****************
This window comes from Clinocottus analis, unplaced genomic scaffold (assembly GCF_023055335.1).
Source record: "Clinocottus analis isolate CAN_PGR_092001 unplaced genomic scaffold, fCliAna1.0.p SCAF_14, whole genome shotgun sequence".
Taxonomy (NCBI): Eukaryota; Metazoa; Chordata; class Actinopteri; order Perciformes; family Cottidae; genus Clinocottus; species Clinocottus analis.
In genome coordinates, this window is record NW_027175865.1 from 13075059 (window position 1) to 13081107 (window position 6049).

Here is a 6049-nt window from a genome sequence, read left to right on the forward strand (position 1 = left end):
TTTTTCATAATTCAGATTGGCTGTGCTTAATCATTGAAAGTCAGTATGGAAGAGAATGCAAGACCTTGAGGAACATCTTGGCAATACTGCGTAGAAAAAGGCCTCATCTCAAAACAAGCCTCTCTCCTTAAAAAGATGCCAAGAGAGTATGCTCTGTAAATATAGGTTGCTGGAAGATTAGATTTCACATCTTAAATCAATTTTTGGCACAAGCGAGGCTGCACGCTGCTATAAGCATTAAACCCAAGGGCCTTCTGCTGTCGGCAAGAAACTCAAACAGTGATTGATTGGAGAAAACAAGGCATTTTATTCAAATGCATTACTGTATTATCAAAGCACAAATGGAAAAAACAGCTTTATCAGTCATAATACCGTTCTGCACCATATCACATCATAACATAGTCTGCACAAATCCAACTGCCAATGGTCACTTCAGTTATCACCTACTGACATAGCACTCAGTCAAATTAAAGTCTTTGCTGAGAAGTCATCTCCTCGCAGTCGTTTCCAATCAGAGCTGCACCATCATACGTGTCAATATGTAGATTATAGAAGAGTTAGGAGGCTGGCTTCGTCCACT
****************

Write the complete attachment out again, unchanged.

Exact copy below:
This window comes from Clinocottus analis, unplaced genomic scaffold (assembly GCF_023055335.1).
Source record: "Clinocottus analis isolate CAN_PGR_092001 unplaced genomic scaffold, fCliAna1.0.p SCAF_14, whole genome shotgun sequence".
Taxonomy (NCBI): Eukaryota; Metazoa; Chordata; class Actinopteri; order Perciformes; family Cottidae; genus Clinocottus; species Clinocottus analis.
In genome coordinates, this window is record NW_027175865.1 from 13075059 (window position 1) to 13081107 (window position 6049).

Here is a 6049-nt window from a genome sequence, read left to right on the forward strand (position 1 = left end):
TTTTTCATAATTCAGATTGGCTGTGCTTAATCATTGAAAGTCAGTATGGAAGAGAATGCAAGACCTTGAGGAACATCTTGGCAATACTGCGTAGAAAAAGGCCTCATCTCAAAACAAGCCTCTCTCCTTAAAAAGATGCCAAGAGAGTATGCTCTGTAAATATAGGTTGCTGGAAGATTAGATTTCACATCTTAAATCAATTTTTGGCACAAGCGAGGCTGCACGCTGCTATAAGCATTAAACCCAAGGGCCTTCTGCTGTCGGCAAGAAACTCAAACAGTGATTGATTGGAGAAAACAAGGCATTTTATTCAAATGCATTACTGTATTATCAAAGCACAAATGGAAAAAACAGCTTTATCAGTCATAATACCGTTCTGCACCATATCACATCATAACATAGTCTGCACAAATCCAACTGCCAATGGTCACTTCAGTTATCACCTACTGACATAGCACTCAGTCAAATTAAAGTCTTTGCTGAGAAGTCATCTCCTCGCAGTCGTTTCCAATCAGAGCTGCACCATCATACGTGTCAATATGTAGATTATAGAAGAGTTAGGAGGCTGGCTTCGTCCACT